In an attempt to head off some elbow tendon pain I started looking into a different mouse for the office. The suspect mouse is the Dell laser model that came with my work machine a few years ago. At home I use a much more ergonomic Logitech G400 that doesn't seem to give me issues. The Dell has very extreme angle on the front so it's a very unnatural fit for my hand. Maybe it works for people with smaller hands? It doesn't help that the DPI settings seem to be messed up and it will only swap between turtle in molasses and rabbit on meth. It's pretty hard to use in either of those modes. While I'm guilty of keyboard snobbery I'm generally OK with whatever mouse I can find that is comfortable. The Microsoft D66 and Logitech MX518/G400 are usually my go to as they fit my hand well, are relatively inexpensive, don't require any third party software and are basically everywhere. I guess it's time that I started getting into other relatively obscure input devices.
I haven't used a trackball since the late 90s. Back then I didn't care for the trackball as scroll wheels were becoming big and more and more pieces of software were utilizing them. At the time there really weren't any trackballs on the market with a scroll wheel. Optical mice were also starting to come on the scene and were popular among gaming enthusiasts. At the time trackballs didn't have scroll wheels which was a real sore point in early FPS games. We had a Logitech Marble back then, which is still available new BTW. It's a fine track ball but lacking the scroll wheel was a let down back then.
Now a days scrolls wheels are available on the few trackballs still on the market in the US (they're apparently still big in Japan and that's not a joke). There aren't many available as they've fallen out of favor with most people. Logitech makes a couple and there are some sellers online that sell Japanese import Elecoms. I went with a Logitech M570 as the MX Ergo was quite expensive. Plus I'm generally not a fan of non-user replaceable batteries and the rubberized coating the MX Ergo had. While I had used a Logitech Marble years ago I'd never used a thumb ball type trackball period so this was a first. So far I can say the M570 is a pleasure to use. It's only been a little over a week but I'm already comfortable with it. As far as gaming goes I've only managed to try a little Team Fortress 2 with it and I can see a trackball being a huge advantage in FPS games once you adjust. To be honest I'm not sure why these things are more popular than they are with gamers. The M570 is a tad small in the width department so my fingers tend to fall off the right hand side of the device but otherwise it fits my had well. I really don't care for the wireless part, especially since it's not Bluetooth and requires a small USB receiver, but it at least runs on a single AA that's user replaceable. Wireless trackballs don't make a lot of sense if you ask me. They don't move and aren't something you're going to use across the room, but it's what the kids like so whatever.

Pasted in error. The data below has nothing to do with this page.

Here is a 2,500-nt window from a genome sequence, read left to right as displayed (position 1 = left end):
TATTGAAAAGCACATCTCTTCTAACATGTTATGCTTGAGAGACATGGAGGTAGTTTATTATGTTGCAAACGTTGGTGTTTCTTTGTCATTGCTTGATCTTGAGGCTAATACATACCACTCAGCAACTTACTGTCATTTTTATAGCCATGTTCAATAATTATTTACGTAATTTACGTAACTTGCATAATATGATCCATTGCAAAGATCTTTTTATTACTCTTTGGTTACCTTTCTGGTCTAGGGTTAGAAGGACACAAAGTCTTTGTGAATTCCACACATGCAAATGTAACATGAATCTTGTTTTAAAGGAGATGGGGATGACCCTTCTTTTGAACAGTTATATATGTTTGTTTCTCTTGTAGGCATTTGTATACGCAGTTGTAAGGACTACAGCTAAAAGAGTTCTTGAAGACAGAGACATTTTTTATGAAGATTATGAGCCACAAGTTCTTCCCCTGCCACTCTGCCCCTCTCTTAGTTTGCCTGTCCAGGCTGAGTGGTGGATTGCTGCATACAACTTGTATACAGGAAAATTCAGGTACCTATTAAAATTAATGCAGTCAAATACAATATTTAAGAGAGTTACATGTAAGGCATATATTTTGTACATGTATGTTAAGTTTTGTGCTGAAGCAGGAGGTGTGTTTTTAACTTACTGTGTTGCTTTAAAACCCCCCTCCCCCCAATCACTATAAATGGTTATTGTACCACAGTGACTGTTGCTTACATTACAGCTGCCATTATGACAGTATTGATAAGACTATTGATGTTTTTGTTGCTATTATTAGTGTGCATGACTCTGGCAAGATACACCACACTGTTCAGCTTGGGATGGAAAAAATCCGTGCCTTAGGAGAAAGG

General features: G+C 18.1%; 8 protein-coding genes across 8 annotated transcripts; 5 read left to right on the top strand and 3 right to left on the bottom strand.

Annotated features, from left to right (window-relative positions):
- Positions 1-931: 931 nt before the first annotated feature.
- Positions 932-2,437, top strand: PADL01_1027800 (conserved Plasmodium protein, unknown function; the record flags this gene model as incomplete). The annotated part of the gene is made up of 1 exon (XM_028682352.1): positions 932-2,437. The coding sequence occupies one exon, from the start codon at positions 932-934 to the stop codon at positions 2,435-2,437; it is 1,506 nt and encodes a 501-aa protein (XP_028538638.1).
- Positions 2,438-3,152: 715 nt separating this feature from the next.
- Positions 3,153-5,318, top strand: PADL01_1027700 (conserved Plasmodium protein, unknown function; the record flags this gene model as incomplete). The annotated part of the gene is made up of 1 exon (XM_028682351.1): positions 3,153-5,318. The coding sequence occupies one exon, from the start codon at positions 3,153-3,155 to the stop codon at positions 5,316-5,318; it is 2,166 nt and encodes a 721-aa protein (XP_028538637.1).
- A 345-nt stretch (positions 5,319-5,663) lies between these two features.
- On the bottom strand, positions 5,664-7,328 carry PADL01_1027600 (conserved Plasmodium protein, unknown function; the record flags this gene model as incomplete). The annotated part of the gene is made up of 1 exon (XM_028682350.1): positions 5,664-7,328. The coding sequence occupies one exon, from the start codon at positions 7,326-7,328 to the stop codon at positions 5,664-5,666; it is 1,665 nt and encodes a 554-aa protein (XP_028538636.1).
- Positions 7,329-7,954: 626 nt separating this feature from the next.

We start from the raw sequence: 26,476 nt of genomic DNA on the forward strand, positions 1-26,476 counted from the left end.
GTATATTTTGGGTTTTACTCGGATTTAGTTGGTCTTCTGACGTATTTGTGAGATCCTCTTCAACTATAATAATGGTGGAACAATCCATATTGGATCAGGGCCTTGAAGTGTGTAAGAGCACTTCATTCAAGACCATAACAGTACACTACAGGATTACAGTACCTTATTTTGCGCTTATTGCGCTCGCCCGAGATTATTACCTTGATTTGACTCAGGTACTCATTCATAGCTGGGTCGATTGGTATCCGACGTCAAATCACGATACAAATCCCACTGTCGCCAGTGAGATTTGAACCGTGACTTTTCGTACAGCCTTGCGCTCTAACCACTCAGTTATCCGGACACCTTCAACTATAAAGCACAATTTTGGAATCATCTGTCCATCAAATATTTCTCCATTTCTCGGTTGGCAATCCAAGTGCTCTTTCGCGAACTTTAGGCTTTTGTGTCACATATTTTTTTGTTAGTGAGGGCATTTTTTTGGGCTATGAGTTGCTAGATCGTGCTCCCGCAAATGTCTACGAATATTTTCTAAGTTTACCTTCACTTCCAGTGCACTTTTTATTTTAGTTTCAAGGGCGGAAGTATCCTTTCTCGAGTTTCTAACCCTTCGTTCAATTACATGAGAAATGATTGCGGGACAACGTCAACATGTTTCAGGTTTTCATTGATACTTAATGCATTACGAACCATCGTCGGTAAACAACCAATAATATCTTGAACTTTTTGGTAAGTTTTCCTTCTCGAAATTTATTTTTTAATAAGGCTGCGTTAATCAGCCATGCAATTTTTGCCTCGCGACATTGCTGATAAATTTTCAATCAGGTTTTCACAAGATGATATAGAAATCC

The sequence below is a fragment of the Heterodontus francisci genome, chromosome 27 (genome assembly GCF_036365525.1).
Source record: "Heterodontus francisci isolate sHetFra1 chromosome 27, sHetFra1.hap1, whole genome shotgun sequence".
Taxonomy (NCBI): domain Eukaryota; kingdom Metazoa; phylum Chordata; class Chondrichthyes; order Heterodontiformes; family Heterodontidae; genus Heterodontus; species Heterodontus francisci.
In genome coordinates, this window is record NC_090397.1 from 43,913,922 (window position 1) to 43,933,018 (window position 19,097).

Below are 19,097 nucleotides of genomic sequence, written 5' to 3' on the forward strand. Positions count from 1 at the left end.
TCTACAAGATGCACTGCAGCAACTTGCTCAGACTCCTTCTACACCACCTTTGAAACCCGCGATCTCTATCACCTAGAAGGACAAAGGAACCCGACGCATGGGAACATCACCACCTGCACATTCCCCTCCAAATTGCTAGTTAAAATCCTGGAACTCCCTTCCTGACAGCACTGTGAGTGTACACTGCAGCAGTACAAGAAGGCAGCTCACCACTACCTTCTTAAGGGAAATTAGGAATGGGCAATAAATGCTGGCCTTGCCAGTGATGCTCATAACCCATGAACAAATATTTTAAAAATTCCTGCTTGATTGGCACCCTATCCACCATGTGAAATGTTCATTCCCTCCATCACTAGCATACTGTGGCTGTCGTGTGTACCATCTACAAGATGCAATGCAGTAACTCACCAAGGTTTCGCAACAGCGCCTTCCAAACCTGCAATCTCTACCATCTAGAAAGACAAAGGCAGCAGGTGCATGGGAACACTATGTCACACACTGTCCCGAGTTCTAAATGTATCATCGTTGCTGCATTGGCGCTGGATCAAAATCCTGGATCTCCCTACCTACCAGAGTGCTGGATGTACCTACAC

I think the key to preventing RSI is to stop the repetitive part of it so I'm not ditching the mouse completely. Changing position and devices will help in that direction quite a bit. I'm may be on eBay looking at some older models of trackballs too as most have been relegated to the dust bin of history, although some models can be quite pricey as they have a bit of a cult following. Elecom gets high marks on the new market but they can be pricey as they have to be imported. Really, if you want to one out I'd say give the M570 or a Trackman Marble a shake. You won't be out but for about $20-25 or so and if you like it there are other higher-end options out there. As an added bonus ne'er-do-wells won't really be able to mess you machine and I've already baffled a few people when I had to work in an open office setting this week ...